probably, never steal again.

By assuming a negative attitude and reflecting back to people all the data about their
weaknesses, you put them in touch with their faults and their behavior becomes worse. By
assuming a positive attitude and concentrating on their strengths, you put them in contact with
their good attributes and their behavior becomes better.
Believe in people. Always believe that people have the best of intentions. Believe that people
can change, and change for the better. Treat them with this positive attitude, show that you
have high expectations of them and equally sure that they are capable of reaching them, and
more often than not, people will live up to them. And then, try to create an environment in which
people not only can discover their gifts but also develop them.

By looking at and treating people positively, we also help them develop a more positive self-
concept or self-image.

2. Make A Thorough Study Of The Other Person's Needs


Always begin with the needs of the other person. A good motivational plan needs to be based
on a thorough study of the needs of the people you want to motivate. Different people have
different needs. Real winners succeed by learning the needs of others, and then appealing to
those needs. You cannot assume you know other people's needs. You need to ask and listen.

You also need to know about the other person's beliefs. So much of a person's emotional life
and behavior stems from the convictions at the core of his or her existence. All people have
belief systems, however buried, and until we get some idea of this, until we learn what people
value and what they want in life, we cannot expect to build a successful plan for motivating
them.

3. Establish High Standards For Excellence


While the first two rules emphasize treating people positively and encouragingly, as well as
prioritizing their needs, the third rule underscores the need to set high standards. Being tough
shows people that you care. That's why the easy teacher or the sloppy boss never gets
respected – they obviously do not care about excellence or about people. And though we may
have squirmed under hard teachers, we usually look back with gratitude to their persistence that
we use our potential.

The hands-off approach does not work at home anymore than in the classroom or workplace.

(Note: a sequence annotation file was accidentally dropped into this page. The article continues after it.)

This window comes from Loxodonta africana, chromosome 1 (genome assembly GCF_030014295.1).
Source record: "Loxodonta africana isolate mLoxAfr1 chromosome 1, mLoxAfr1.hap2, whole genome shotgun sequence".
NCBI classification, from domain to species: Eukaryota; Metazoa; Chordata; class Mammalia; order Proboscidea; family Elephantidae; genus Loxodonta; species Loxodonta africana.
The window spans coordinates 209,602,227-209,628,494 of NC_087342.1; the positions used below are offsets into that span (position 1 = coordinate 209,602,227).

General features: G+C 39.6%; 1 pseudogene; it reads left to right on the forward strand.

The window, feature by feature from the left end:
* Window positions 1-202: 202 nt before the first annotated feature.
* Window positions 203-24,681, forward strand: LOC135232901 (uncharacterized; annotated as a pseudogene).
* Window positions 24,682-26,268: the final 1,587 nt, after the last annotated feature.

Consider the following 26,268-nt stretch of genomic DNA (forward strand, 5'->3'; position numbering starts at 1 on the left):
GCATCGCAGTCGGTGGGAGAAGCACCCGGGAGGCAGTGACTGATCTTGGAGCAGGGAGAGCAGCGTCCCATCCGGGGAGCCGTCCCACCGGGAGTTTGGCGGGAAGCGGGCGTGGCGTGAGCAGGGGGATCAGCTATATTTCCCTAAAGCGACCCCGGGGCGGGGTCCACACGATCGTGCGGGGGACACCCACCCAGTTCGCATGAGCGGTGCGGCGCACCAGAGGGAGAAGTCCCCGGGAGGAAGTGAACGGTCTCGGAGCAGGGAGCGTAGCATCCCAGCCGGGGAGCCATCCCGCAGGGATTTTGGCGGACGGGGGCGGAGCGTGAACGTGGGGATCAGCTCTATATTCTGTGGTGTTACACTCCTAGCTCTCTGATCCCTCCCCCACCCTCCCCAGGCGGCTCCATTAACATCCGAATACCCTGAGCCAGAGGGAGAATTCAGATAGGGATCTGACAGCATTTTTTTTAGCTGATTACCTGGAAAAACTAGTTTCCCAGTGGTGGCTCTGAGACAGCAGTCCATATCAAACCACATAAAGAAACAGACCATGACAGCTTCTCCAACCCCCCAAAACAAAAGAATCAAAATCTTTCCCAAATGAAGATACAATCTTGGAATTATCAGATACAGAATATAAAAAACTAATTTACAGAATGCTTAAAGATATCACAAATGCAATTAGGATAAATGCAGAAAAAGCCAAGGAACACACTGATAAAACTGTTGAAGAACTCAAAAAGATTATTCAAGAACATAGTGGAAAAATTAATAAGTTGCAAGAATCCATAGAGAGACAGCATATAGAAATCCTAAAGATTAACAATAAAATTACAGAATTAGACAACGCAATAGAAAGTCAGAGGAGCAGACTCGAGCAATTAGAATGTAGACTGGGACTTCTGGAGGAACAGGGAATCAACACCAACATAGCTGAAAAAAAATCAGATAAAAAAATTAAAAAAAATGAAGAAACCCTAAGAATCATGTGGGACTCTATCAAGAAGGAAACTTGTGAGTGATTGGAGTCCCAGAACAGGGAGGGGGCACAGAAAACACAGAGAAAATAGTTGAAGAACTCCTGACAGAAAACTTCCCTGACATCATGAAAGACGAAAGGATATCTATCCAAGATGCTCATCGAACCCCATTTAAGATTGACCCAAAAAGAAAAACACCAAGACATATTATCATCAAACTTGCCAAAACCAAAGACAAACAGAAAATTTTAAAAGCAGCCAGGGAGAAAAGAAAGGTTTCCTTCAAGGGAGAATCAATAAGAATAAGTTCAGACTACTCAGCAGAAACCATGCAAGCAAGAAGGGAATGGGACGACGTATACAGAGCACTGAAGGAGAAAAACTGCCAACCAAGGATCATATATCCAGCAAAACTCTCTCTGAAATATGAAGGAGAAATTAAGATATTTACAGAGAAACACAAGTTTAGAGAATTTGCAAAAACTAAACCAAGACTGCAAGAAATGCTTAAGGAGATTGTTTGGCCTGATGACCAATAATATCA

Most studies show that parents who run a tight ship and who are fairly strict produce the most
secure children. Kids may complain about the rules, but they usually grow up more ambitious,
happier, and better-adjusted.

If you want to show you care about your family or your staff, then you care about how
successful they are, and you devote time and energy to helping them learn to excel.

Setting high standards for excellence also provides direction for people, as well as goals to work
for. At the same time, make sure that you set realistic, achievable standards and expectations of
people.

In setting high standards, you also need to deal with situations when people do not live up to
them. Keep in mind the following when you need to do this: deal with it immediately, confirm the
facts and make sure your information is correct, be very specific in telling people what they have
done wrong, limit your criticism/reprimand to their act or behavior, not to their motives or
character, and don't be afraid to show your feelings – frustration, anger, annoyance.

Also, if you reprimand, you need to be prepared to be unpopular with the people you give the
reprimands to. Remember that you need to be firm as this will inspire confidence in you.
Leadership does not mean winning popularity contests. Demanding leadership is always the
most compelling and the most successful.

4.Create An Environment Where Failure Is Not Fatal


It is the ability to fail that makes for lasting success. As a leader, parent, or friend, you need to
teach people that mistakes or failures do not signify the end of the world, that they need to learn